“If you were going to look for what’s the possible real crack in the financial architecture for the next crisis, rather than looking in the rearview mirror, pension funds would be on our list,” Hunt said Friday in an interview. Pressure on municipalities and states will intensify in a downturn when local tax revenues decline and unemployment worsens, he said. “So we’re worried about those pension obligations.”
Lawmakers from New Jersey to Illinois to California are struggling to fill shortfalls. U.S. public pensions had 71.8% of assets required to meet obligations to retirees as of the fiscal year ended June 2016, according to a report by the Center for Retirement Research at Boston College.
PGIM, owned by Newark, New Jersey-based Prudential Financial Inc., counts 147 of the 300 largest global pension funds among its clients. Hunt said that corporate funds generally do a better job than their public counterparts.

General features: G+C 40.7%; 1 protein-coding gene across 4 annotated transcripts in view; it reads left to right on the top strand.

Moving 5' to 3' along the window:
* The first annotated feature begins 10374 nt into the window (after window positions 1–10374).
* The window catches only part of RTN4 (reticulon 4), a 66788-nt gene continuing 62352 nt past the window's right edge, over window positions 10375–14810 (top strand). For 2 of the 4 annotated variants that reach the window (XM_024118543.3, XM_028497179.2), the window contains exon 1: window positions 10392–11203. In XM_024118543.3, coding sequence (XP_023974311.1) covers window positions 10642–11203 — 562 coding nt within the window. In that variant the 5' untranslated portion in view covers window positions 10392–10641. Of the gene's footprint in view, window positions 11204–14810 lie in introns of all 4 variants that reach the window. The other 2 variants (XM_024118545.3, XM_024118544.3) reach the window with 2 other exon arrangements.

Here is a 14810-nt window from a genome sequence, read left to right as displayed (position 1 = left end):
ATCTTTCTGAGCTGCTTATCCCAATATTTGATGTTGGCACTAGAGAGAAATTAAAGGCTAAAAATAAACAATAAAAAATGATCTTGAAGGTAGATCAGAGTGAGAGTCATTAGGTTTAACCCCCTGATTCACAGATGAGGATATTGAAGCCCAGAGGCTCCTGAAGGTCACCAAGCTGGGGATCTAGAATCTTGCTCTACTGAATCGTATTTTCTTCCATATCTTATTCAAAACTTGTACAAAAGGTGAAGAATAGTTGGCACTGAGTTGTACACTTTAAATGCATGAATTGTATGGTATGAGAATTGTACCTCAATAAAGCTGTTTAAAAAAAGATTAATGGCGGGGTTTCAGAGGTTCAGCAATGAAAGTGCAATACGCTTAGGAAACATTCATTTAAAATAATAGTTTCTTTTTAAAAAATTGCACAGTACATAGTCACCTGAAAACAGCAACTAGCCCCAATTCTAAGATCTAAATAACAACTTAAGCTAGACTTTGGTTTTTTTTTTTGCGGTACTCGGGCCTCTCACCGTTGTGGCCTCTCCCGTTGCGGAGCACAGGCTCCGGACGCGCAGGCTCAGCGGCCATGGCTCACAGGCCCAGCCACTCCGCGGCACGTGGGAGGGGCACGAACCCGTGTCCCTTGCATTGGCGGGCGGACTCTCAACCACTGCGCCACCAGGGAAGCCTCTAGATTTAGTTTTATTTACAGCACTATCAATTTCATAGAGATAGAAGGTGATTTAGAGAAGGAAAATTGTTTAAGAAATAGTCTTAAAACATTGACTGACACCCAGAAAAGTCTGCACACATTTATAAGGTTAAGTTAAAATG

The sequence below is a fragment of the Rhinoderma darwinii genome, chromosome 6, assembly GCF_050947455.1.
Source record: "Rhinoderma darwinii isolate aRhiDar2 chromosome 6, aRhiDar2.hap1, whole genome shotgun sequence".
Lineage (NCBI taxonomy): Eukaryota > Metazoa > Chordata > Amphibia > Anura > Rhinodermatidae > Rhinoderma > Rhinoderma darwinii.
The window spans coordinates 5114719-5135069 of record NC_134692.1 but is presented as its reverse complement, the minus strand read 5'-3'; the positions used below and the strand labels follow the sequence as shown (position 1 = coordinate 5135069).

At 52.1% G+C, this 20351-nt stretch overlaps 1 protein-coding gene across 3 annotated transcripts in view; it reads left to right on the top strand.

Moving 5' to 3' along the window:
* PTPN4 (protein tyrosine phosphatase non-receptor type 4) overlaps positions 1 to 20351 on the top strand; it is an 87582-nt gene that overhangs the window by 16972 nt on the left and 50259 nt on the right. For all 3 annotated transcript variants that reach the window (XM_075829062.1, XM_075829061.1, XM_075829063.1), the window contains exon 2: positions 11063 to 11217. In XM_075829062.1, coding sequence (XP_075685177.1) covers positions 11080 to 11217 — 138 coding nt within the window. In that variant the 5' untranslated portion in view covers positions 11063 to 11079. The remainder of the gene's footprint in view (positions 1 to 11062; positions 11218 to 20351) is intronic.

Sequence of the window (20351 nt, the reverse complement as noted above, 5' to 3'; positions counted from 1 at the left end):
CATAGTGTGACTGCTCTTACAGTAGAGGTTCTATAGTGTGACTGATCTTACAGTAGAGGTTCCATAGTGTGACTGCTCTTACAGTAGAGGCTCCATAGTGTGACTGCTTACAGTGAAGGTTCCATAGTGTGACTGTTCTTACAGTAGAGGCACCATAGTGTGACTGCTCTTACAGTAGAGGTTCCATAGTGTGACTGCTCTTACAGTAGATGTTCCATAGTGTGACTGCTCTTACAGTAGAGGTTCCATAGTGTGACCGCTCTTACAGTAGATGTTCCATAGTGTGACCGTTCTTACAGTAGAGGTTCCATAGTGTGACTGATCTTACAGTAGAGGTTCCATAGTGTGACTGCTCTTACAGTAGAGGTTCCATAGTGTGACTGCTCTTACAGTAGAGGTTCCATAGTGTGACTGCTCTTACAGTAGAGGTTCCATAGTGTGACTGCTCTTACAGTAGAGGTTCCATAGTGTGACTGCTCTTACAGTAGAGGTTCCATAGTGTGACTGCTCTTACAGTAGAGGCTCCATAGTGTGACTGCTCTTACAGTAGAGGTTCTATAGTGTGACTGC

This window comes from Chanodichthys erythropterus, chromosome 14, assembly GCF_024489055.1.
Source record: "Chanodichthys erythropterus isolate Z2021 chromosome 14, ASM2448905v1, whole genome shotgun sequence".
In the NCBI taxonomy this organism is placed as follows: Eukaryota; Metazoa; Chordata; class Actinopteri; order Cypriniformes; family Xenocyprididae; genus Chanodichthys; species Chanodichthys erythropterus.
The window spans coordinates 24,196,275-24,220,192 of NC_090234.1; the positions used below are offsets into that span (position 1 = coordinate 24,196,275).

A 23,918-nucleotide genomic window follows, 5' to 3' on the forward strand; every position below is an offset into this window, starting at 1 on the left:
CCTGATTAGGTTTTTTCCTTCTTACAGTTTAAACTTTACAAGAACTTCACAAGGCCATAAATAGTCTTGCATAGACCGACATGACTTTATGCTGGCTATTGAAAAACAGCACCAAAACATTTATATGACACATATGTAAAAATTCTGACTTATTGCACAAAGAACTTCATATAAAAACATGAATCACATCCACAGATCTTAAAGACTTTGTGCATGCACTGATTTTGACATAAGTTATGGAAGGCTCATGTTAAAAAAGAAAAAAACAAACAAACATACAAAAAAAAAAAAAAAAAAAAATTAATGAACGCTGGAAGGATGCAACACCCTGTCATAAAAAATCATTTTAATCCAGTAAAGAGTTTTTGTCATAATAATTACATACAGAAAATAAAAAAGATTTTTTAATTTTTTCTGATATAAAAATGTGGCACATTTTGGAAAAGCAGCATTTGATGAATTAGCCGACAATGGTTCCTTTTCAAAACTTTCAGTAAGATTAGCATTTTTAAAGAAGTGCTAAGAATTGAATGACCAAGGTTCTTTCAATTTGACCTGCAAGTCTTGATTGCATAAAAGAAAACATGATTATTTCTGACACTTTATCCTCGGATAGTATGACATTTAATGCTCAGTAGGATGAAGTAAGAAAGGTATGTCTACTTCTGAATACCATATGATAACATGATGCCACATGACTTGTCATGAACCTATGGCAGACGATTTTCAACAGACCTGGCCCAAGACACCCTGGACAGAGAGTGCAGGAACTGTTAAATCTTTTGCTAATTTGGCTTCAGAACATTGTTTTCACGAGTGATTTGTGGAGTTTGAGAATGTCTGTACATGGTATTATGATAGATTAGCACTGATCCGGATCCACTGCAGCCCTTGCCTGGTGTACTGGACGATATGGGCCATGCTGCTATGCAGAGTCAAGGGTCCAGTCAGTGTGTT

Hunt acknowledged that it’s harder in the public pension space where lawmakers set the benefits and the fund managers are tasked with generating enough return to cover those promises. Still, he said he has advised public-pension clients to stop looking for the highest-return hedge fund and “start doing what the corporate folks have long been doing, which is to find ways to minimize the deficit and to take risk gradually off the table.”
Hunt joined Prudential in 2011 from McKinsey & Co. He’s doubled assets under management, renamed the business PGIM and bought a Deutsche Bank AG unit to expand in India.